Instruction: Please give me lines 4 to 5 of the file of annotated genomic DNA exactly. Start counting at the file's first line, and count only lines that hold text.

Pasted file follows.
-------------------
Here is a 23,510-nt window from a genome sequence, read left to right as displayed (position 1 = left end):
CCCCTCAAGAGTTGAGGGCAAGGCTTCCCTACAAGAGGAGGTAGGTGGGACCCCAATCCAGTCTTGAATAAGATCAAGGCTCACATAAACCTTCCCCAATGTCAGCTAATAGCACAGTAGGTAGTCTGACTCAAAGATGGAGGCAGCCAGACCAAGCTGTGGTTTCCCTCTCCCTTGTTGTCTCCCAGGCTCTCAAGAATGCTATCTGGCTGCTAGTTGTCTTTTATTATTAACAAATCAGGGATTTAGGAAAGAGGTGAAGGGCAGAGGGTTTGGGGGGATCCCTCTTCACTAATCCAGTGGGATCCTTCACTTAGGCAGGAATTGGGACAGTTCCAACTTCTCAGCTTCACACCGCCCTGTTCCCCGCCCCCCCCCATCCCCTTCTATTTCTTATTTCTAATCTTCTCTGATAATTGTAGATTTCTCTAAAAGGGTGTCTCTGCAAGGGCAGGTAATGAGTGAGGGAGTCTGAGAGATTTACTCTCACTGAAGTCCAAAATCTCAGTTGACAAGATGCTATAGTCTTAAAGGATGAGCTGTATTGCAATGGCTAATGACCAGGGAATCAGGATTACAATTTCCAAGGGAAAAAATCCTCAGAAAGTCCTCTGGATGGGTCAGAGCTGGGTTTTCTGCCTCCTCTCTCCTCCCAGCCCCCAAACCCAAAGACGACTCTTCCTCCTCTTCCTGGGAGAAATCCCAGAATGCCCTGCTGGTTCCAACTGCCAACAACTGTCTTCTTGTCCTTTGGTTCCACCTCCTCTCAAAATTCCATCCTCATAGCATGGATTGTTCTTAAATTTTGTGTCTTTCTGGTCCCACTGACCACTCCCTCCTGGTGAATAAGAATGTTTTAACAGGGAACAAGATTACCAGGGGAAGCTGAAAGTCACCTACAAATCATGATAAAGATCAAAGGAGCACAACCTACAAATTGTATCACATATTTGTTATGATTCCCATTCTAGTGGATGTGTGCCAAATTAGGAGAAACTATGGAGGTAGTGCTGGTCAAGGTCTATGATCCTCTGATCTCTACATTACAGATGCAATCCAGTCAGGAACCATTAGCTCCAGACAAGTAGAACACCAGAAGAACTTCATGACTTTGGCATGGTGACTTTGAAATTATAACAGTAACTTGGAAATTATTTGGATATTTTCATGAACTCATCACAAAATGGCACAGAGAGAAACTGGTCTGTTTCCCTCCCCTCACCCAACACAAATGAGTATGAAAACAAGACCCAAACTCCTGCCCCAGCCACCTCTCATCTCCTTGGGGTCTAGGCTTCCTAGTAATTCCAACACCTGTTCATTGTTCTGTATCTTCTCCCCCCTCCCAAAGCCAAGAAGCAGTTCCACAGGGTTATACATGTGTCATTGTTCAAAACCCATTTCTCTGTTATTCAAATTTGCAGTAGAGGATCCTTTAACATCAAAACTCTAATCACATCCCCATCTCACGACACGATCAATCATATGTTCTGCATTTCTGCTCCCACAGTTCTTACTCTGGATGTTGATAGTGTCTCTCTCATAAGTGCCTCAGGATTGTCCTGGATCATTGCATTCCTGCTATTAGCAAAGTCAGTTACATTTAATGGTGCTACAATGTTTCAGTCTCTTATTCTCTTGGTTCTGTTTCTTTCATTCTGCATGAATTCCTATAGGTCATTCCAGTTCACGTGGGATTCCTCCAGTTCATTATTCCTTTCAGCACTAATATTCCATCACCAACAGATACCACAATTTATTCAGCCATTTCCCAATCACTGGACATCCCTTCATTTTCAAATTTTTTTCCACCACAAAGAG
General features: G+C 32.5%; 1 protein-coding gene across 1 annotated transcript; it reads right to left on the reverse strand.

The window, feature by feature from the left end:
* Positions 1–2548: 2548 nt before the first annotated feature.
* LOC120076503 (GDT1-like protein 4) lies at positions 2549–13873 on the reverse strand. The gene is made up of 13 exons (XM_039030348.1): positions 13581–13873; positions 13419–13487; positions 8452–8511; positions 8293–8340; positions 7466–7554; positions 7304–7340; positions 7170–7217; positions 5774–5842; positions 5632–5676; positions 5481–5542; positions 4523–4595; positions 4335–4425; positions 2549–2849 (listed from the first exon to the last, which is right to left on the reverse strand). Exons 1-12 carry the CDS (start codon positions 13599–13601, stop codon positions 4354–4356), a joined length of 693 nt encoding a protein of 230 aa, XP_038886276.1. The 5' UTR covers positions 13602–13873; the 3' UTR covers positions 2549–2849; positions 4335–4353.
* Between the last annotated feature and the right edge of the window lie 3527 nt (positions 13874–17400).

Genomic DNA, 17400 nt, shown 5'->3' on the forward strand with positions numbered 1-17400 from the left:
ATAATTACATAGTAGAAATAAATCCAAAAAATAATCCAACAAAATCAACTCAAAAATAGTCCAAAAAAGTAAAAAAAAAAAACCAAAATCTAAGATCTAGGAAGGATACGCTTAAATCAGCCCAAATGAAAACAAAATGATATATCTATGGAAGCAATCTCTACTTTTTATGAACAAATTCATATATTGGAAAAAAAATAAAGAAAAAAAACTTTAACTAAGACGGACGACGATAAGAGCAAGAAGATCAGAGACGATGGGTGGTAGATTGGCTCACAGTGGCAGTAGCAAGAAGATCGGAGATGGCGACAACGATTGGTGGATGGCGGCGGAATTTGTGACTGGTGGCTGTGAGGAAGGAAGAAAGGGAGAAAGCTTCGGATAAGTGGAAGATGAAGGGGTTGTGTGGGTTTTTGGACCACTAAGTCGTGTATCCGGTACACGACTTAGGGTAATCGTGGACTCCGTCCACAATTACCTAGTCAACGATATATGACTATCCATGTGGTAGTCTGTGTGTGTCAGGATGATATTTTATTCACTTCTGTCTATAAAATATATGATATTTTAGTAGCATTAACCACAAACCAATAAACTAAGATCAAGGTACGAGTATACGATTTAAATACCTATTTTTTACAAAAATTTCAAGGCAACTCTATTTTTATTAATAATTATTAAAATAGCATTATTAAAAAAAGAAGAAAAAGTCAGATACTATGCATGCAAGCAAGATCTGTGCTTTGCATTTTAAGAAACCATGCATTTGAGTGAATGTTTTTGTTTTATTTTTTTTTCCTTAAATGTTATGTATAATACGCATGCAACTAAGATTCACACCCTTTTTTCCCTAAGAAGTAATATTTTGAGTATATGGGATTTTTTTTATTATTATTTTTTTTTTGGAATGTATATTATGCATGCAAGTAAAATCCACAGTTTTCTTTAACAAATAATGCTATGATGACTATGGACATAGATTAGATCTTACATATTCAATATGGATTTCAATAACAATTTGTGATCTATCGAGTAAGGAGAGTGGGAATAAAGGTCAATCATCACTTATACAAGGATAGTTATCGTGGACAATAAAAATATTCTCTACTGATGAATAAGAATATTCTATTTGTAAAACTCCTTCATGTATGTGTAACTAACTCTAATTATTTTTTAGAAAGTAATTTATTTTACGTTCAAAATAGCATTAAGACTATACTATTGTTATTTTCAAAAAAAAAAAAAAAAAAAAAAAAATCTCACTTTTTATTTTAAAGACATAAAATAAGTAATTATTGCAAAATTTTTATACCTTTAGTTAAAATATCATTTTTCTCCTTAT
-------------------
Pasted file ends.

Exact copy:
The window, feature by feature from the left end:
* Positions 1–2548: 2548 nt before the first annotated feature.